“Maybe he didn’t like the way I looked or smelt, but this par­tic­u­lar leg was 36km long and this horse did not stop once.”

It was a wild ride. Kathy said the horse bucked, shied, fell in holes then bolted – on re­peat – the whole way.

It sounds ter­ri­fy­ing, but she was laugh­ing re­call­ing the tale.

“I came into the next horse sta­tion with a cloud of dust be­hind me and two Mon­go­lian herders had to chase after me to stop my horse,” she said.

Her adrenalin was pump­ing so it wasn’t un­til the next day she re­alised there was pain in her shoul­der.

Day four went well, and she picked a fan­tas­tic horse that was a smooth ride, but her pain only wors­ened.

It wasn’t un­til the medic, who she de­scribes as an ex­pe­ri­enced “Bul­gar­ian mil­i­tary man”, ex­am­ined her that she con­ceded she would have to with­draw.

“I had a foot­ball-sized swelling on my neck and shoul­der blade,” she said.

Although it all sounds crazy, and Kathy has been told she is mad for re-en­ter­ing, she stressed the race was con­ducted in the ut­most pro­fes­sional way.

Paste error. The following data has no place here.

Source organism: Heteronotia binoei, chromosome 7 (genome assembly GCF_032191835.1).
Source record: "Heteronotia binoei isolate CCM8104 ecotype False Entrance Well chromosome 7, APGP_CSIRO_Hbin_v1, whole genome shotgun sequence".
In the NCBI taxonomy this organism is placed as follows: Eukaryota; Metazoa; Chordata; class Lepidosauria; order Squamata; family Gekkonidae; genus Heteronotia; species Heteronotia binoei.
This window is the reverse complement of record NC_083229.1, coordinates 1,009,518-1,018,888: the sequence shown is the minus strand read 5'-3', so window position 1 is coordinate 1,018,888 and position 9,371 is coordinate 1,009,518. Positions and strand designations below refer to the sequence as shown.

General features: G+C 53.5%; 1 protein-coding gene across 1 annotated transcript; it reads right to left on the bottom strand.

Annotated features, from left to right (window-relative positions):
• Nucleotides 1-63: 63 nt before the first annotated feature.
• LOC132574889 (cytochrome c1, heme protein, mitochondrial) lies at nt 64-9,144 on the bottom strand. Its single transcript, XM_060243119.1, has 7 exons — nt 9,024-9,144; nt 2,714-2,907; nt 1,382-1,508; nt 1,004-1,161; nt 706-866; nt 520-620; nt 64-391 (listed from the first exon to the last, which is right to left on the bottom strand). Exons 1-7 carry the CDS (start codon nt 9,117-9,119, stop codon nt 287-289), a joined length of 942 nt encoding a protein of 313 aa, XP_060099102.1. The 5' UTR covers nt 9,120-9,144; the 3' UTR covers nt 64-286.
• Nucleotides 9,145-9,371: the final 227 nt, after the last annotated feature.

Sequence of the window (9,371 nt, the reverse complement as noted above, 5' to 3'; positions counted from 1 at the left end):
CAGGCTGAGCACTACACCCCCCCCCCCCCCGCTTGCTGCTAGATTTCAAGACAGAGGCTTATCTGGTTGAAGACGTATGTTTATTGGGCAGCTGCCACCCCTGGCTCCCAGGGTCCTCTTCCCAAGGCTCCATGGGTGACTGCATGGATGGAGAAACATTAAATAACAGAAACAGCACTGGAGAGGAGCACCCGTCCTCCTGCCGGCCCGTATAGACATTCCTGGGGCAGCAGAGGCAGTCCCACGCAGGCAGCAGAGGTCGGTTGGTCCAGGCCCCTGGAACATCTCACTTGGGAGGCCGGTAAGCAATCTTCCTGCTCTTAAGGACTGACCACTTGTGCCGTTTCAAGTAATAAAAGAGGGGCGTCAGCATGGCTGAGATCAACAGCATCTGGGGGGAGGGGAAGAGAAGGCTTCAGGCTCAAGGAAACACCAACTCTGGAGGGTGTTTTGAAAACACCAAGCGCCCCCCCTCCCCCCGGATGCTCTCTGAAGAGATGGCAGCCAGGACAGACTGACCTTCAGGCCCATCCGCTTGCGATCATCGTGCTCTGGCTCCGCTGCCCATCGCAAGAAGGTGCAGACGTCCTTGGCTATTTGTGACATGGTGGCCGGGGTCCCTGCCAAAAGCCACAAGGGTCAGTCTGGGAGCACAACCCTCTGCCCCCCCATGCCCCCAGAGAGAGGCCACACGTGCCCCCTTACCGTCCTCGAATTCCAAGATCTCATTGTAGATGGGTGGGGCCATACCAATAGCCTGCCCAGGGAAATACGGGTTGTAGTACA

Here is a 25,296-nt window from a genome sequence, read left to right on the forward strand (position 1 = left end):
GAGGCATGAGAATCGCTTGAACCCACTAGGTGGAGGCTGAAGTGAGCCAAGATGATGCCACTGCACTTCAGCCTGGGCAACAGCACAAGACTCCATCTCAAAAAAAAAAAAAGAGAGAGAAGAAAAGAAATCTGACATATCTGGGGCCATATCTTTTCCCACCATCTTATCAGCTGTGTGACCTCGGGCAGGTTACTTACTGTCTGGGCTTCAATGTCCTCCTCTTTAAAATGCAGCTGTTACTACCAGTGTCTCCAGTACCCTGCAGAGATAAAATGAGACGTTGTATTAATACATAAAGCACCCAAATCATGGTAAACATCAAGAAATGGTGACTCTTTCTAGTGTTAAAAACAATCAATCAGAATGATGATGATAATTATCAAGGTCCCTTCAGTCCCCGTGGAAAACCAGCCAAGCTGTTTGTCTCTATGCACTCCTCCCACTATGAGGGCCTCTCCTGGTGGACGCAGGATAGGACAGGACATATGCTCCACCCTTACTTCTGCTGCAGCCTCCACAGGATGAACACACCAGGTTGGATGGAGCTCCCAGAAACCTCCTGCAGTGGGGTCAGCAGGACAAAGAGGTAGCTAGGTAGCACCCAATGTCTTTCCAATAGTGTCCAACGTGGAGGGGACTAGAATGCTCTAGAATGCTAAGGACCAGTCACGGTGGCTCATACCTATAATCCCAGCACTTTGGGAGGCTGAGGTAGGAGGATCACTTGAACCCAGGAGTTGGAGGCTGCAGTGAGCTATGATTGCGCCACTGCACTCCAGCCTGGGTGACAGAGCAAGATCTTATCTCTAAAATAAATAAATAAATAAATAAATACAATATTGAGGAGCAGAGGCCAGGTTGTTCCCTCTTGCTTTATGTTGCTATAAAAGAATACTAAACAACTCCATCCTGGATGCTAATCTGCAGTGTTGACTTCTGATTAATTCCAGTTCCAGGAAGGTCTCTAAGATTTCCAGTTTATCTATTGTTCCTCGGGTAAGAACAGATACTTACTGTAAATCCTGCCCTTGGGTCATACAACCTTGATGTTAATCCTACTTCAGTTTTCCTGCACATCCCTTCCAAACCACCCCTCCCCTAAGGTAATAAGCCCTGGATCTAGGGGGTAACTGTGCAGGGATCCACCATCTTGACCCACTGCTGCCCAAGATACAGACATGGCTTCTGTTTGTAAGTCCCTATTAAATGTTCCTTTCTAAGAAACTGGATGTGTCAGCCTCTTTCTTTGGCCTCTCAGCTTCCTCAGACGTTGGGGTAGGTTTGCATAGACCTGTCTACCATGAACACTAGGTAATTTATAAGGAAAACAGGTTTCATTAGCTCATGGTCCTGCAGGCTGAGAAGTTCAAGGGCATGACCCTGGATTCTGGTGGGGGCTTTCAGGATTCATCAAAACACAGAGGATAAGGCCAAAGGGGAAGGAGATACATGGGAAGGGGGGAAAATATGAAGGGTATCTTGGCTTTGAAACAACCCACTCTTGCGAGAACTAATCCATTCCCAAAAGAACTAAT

Rid­ers are fit­ted with state-of-the-art GPS tech­nol­ogy and can hit a but­ton that will shut the race down and alert au­thor­i­ties if they need to be res­cued.

She also praised the vets, medics and trans­la­tors as be­ing sec­ond to none. And although the horses are half-wild, she be­lieves she has the skills to han­dle them.

“Their horses are be­tween 12 and 13 hands,” she said.

“Be­cause they are quite small, it gives you a bet­ter sense of con­trol and safety. So with all of them, I felt I was able to pull them round into a one-rein stop.”

Kathy also said com­peti­tors could re­quest a Mon­go­lian herder to ride a horse be­fore they stepped on them­selves.

“If the horse does carry on and buck with them, they think it’s great fun,” she said.

“They are truly bril­liant horse peo­ple.”

After her with­drawal, Kathy grabbed her big cam­era, and on a good dose of painkillers, and trav­elled with a crew fol­low­ing the race to cap­ture pic­tures.

This ex­pe­ri­ence made her fall in love with the Mon­go­lian peo­ple and cul­ture.